But my goodness, people are dying for this stuff. I've been in ministry a long time with women. And there was this one situation where there were three women that people were, I could tell they were kind of running from them.

There was an awkwardness in the conversations. And so my friend and I said, let's pray about these three women. We ended up praying like, Lord, what do you want us to know about? Like, how can we minister to these women?

Because it felt like they were pushing people away in some circumstances. And as I went to prayer, I'm like, Lord, what do you think of them? This thought came to my mind. I felt like it was from God. Aren't they delightful? I started to cry because I thought, of course, that's what you would say, God. They are delightful to you. And you see the beauty in who they are. You're celebrating how you've created them. And I think that if we would just take some time to say, God, what do you want us to know? What do you want us to do? We would find that God delights in the misfits.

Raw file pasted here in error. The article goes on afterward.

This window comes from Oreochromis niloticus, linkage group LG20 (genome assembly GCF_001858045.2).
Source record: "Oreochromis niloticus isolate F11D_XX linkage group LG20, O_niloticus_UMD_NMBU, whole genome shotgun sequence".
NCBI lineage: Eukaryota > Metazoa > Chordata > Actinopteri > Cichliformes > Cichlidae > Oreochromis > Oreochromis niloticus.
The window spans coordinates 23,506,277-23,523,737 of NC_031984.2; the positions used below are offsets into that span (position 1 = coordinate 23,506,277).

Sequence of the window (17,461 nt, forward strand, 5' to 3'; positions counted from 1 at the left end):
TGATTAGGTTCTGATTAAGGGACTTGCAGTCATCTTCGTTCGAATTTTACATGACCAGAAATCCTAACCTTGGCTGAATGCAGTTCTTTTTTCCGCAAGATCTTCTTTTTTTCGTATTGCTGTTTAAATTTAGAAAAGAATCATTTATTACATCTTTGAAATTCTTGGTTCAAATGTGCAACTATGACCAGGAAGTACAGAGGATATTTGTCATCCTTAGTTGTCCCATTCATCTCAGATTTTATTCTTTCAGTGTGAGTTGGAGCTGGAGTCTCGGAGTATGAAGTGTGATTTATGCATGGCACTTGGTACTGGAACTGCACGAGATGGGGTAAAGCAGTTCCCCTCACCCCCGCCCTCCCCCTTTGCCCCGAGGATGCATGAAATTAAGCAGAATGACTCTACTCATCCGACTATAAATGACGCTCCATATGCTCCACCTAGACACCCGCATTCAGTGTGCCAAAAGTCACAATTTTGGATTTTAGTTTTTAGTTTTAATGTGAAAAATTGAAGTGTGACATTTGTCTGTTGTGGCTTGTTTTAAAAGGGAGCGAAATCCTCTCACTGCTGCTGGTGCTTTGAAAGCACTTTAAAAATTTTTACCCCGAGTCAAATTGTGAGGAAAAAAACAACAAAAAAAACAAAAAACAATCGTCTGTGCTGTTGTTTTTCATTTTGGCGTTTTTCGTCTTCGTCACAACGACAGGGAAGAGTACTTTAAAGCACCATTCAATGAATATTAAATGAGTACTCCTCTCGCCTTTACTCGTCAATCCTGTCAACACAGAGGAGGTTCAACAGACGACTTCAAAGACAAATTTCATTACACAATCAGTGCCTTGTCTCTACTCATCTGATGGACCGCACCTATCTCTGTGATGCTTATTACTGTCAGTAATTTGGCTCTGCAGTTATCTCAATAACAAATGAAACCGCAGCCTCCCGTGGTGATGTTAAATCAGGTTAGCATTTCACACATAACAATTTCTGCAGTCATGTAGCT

That's right. And on a personal level, I talked about my wife and I, how we met. She's really glad that she took the time to get to know me. She thinks I'm a really good husband. We think you're pretty great, too. She says an example.

You don't know. She could have been like, he's a little odd. But having a high quirk tolerance, these people are delightful. It's wonderful. It's so sweet, too. You know when I had a coworker say something one time, which is, it's going to sound strange.

Like, why was that moving to you? But there's three of us on a morning show and the guy talked to this coworker minus this lady. He's like, what's the deal with Brant this morning? And I don't even know what I was doing.

I didn't have a problem. I just looked too intense or I said something too bluntly on accident. She's like, that's just Brant. And when I heard that, she had said that.

Now, that sounds insulting or something. It was like, thank you. Just be my friend. It's so much energy to try to be normal. And if you can be yourself and somebody can have a little bit of tolerance for a quirk and they're like, that's Brant.

We love him. Thank you. It makes me feel comfortable. And you don't have to be on the spectrum. You can just be a little odd in whatever way, whatever wonderful way to experience and know what I'm talking about. The relief of that. No more.

It's so exhausting to try to do normal stuff. And boy, when a parent says that to his son or daughter. Yes. That's a word of life. I love my son and daughter. That's who they are. And that's beautiful. Tolerance for a quirk.